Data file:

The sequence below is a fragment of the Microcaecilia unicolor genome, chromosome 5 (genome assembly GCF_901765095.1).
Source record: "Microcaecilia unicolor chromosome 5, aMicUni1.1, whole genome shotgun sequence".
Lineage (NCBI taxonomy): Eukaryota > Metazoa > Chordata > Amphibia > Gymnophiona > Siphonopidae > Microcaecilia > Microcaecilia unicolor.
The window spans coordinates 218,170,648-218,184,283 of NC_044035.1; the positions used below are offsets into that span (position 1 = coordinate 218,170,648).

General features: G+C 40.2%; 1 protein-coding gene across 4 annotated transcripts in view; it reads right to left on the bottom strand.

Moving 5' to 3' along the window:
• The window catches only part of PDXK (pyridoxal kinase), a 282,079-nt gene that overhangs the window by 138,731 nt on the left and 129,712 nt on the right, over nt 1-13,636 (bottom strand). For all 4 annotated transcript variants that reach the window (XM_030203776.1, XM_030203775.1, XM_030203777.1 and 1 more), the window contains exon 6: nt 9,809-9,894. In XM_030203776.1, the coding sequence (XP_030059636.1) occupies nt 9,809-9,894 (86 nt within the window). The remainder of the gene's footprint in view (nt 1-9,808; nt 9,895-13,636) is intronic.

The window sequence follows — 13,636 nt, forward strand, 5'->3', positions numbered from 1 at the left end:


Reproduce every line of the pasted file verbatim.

The sequence below is a fragment of the Microcaecilia unicolor genome, chromosome 5 (genome assembly GCF_901765095.1).
Source record: "Microcaecilia unicolor chromosome 5, aMicUni1.1, whole genome shotgun sequence".
Lineage (NCBI taxonomy): Eukaryota > Metazoa > Chordata > Amphibia > Gymnophiona > Siphonopidae > Microcaecilia > Microcaecilia unicolor.
The window spans coordinates 218,170,648-218,184,283 of NC_044035.1; the positions used below are offsets into that span (position 1 = coordinate 218,170,648).

General features: G+C 40.2%; 1 protein-coding gene across 4 annotated transcripts in view; it reads right to left on the bottom strand.

Moving 5' to 3' along the window:
• The window catches only part of PDXK (pyridoxal kinase), a 282,079-nt gene that overhangs the window by 138,731 nt on the left and 129,712 nt on the right, over nt 1-13,636 (bottom strand). For all 4 annotated transcript variants that reach the window (XM_030203776.1, XM_030203775.1, XM_030203777.1 and 1 more), the window contains exon 6: nt 9,809-9,894. In XM_030203776.1, the coding sequence (XP_030059636.1) occupies nt 9,809-9,894 (86 nt within the window). The remainder of the gene's footprint in view (nt 1-9,808; nt 9,895-13,636) is intronic.

The window sequence follows — 13,636 nt, forward strand, 5'->3', positions numbered from 1 at the left end: